eFootball.Pro League sets no hearts racing

The latest in a long line of attempts by sports clubs to exploit the young esports audience is beginning to take shape across Europe in the form of the eFootball.Pro League, a competition with the worst name since the MLS teams decided on their monikers (looking at you, Dallas Burn).

While the competition promises plenty to be excited about, most of the signs point to this event being another chance for sports teams to dip their toe into the world of esports without really leaving their comfort zone, which is the wrong way to go about things.

Not to be confused with the equally terribly-named ePremier League, which will be played on EA'S FIFA19, the eFootball.Pro League will be contested on Konami's Pro Evolution Soccer.

So far, Schalke 04 of Germany, Monaco and FC Barcelona have been announced as founding members of the league, which is run by Barcelona centre-back Gerard Pique. They will be joined by Glasgow Celtic, one of the oldest and most famous clubs in Britain, taking the total number of teams confirmed so far to four.

Gordon Kaye, Celtic's head of business development, said: "Following our partnership with KONAMI, creating a PES team to challenge for the inaugural eFootball.Pro title is an exciting first step into the evolving world of esports and we look forward to competing against top international teams."

The club will be looking to recruit two professional video game players to represent them in the eFootball.Pro league.


Struggling NBA esports

Efforts similar to this already exist in the US, where big sports teams have sought to grab a slice of the market by running NBA leagues and the like, which unsurprisingly are struggling to produce any significant return. This is contrary to the approach adopted by, for example, Paris Saint-Germain, who have invested in esports by getting involved with the LGD brand in China. PSG.LGD have enjoyed a decent amount of success with their Dota 2 project, making it to the final of TI8, the biggest tournament in esports history.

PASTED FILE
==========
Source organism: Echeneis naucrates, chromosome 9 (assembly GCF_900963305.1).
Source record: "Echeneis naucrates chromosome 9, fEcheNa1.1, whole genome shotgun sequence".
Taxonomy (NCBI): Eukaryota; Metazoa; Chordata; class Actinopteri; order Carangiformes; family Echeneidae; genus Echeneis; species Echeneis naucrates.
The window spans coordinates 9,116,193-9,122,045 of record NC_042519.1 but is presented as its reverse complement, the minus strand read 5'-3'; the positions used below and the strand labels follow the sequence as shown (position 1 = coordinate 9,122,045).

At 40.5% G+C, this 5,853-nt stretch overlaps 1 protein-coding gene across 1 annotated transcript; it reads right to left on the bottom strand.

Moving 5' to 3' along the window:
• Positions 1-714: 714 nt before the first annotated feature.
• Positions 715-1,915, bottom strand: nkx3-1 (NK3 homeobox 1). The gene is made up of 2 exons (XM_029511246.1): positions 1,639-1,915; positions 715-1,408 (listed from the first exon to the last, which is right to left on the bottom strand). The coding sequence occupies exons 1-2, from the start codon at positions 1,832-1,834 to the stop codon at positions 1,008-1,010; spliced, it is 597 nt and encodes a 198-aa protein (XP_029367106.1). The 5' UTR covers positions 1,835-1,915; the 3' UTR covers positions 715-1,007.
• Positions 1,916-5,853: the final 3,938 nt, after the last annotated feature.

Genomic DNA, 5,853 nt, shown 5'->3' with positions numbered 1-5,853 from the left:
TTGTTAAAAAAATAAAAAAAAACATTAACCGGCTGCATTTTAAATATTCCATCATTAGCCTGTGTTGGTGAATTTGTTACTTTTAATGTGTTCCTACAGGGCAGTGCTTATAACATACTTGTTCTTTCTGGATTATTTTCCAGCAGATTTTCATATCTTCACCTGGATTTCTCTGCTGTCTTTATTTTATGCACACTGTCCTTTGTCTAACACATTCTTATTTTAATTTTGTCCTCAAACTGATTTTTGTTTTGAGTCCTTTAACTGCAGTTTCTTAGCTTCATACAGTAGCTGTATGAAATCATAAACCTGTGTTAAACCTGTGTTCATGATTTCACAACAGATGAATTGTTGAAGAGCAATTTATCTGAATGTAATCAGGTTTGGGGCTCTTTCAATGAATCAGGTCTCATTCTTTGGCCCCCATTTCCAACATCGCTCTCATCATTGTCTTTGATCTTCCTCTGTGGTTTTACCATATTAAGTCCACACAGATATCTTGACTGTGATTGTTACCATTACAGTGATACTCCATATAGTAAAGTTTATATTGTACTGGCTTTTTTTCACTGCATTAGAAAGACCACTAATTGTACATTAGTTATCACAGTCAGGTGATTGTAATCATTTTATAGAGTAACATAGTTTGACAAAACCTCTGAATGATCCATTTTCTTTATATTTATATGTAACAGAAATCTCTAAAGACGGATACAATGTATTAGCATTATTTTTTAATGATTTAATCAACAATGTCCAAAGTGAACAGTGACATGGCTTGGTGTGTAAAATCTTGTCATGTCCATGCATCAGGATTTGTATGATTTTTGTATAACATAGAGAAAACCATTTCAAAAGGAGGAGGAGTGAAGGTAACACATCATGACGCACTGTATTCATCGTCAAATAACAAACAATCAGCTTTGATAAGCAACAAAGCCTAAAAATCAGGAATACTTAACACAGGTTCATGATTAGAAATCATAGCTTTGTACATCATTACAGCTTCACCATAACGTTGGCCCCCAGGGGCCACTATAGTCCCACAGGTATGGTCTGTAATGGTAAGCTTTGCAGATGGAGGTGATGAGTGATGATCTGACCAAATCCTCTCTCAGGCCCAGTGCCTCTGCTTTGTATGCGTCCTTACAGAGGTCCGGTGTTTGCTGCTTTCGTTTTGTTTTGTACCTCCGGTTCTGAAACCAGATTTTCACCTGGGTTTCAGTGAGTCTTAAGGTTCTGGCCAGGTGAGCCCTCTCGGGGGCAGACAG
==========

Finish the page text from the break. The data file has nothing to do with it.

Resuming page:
On the other hand, there are persistent doubts about the ability of vehicles such as the esports NBA to attract a significant audience and the same goes for other such efforts like the Madden tournaments and the token tennis and F1 events run around their real-life counterparts. In terms of European football, which is arguably the most successful sport in the world, the odds of getting a fan to turn off the Champions League and watch a game of virtual football are long enough to be worth ignoring entirely.

Imagine the excitement that would be generated by a Celtic CSGO operation

The sad part is that the likes of Barcelona and Celtic would massively enrich the esports scene if they were to jump in fully. Spain and Britain are lacking top teams in CSGO, but talent exists, while Monaco are equally positioned to pick up "real" esports stars from France or Spain. Imagine the excitement that would be generated by a Celtic CSGO operation, which brought the most talented UK players together and taught them true competitive professionalism.

There is still a chance this league is the one that breaks through and introduces the traditional fan to esports, but even that comes with a risk. If Celtic are able to convert some of their support into esports support, there is a chance that will be at the cost of their traditional fan base at a time when esports fans are notorious for their thrifty spending habits, meaning success could even end up hurting the club.

This is the issue, though, and the solution is not clear. It's fantastic to see big teams invest in our space, but at present it seems as though they will only do so on their own terms, and that means we are given more esports competitions without an audience. When they start following PSG's lead, and entering esports to be a part of esports, then we can expect real progress.